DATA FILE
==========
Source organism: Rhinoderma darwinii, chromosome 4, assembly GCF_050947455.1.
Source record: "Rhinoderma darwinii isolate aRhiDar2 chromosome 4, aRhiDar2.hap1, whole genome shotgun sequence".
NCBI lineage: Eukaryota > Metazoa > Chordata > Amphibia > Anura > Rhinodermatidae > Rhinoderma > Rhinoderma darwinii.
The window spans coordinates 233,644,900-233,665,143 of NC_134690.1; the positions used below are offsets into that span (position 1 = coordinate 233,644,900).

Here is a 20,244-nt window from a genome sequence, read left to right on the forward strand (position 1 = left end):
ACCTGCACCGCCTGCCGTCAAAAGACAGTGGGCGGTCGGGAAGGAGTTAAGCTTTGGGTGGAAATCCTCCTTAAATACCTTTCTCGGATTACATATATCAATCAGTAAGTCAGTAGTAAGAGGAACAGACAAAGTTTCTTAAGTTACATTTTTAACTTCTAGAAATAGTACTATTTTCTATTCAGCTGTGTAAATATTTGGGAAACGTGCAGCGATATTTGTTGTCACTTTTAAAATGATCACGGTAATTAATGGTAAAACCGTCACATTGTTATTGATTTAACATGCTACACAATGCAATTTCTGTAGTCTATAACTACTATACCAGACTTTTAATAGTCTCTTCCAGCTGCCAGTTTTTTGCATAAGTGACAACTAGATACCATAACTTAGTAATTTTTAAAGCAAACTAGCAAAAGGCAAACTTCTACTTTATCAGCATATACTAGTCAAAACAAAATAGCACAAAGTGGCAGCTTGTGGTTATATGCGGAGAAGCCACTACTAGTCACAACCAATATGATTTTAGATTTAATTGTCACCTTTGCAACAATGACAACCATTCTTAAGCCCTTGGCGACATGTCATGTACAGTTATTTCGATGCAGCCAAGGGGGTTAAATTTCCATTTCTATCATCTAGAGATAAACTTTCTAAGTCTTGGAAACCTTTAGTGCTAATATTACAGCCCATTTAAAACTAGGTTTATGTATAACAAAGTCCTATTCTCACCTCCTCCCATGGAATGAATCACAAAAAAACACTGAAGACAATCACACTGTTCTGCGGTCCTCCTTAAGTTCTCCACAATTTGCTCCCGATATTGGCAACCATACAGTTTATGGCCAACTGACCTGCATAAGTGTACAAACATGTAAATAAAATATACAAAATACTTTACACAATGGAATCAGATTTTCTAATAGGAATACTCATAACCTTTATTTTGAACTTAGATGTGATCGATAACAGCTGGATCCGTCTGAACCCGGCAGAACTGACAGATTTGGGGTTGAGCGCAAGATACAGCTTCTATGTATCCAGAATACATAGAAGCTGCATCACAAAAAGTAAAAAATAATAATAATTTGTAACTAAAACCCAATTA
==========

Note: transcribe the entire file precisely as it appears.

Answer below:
Source organism: Rhinoderma darwinii, chromosome 4, assembly GCF_050947455.1.
Source record: "Rhinoderma darwinii isolate aRhiDar2 chromosome 4, aRhiDar2.hap1, whole genome shotgun sequence".
NCBI lineage: Eukaryota > Metazoa > Chordata > Amphibia > Anura > Rhinodermatidae > Rhinoderma > Rhinoderma darwinii.
The window spans coordinates 233,644,900-233,665,143 of NC_134690.1; the positions used below are offsets into that span (position 1 = coordinate 233,644,900).

Here is a 20,244-nt window from a genome sequence, read left to right on the forward strand (position 1 = left end):
ACCTGCACCGCCTGCCGTCAAAAGACAGTGGGCGGTCGGGAAGGAGTTAAGCTTTGGGTGGAAATCCTCCTTAAATACCTTTCTCGGATTACATATATCAATCAGTAAGTCAGTAGTAAGAGGAACAGACAAAGTTTCTTAAGTTACATTTTTAACTTCTAGAAATAGTACTATTTTCTATTCAGCTGTGTAAATATTTGGGAAACGTGCAGCGATATTTGTTGTCACTTTTAAAATGATCACGGTAATTAATGGTAAAACCGTCACATTGTTATTGATTTAACATGCTACACAATGCAATTTCTGTAGTCTATAACTACTATACCAGACTTTTAATAGTCTCTTCCAGCTGCCAGTTTTTTGCATAAGTGACAACTAGATACCATAACTTAGTAATTTTTAAAGCAAACTAGCAAAAGGCAAACTTCTACTTTATCAGCATATACTAGTCAAAACAAAATAGCACAAAGTGGCAGCTTGTGGTTATATGCGGAGAAGCCACTACTAGTCACAACCAATATGATTTTAGATTTAATTGTCACCTTTGCAACAATGACAACCATTCTTAAGCCCTTGGCGACATGTCATGTACAGTTATTTCGATGCAGCCAAGGGGGTTAAATTTCCATTTCTATCATCTAGAGATAAACTTTCTAAGTCTTGGAAACCTTTAGTGCTAATATTACAGCCCATTTAAAACTAGGTTTATGTATAACAAAGTCCTATTCTCACCTCCTCCCATGGAATGAATCACAAAAAAACACTGAAGACAATCACACTGTTCTGCGGTCCTCCTTAAGTTCTCCACAATTTGCTCCCGATATTGGCAACCATACAGTTTATGGCCAACTGACCTGCATAAGTGTACAAACATGTAAATAAAATATACAAAATACTTTACACAATGGAATCAGATTTTCTAATAGGAATACTCATAACCTTTATTTTGAACTTAGATGTGATCGATAACAGCTGGATCCGTCTGAACCCGGCAGAACTGACAGATTTGGGGTTGAGCGCAAGATACAGCTTCTATGTATCCAGAATACATAGAAGCTGCATCACAAAAAGTAAAAAATAATAATAATTTGTAACTAAAACCCAATTA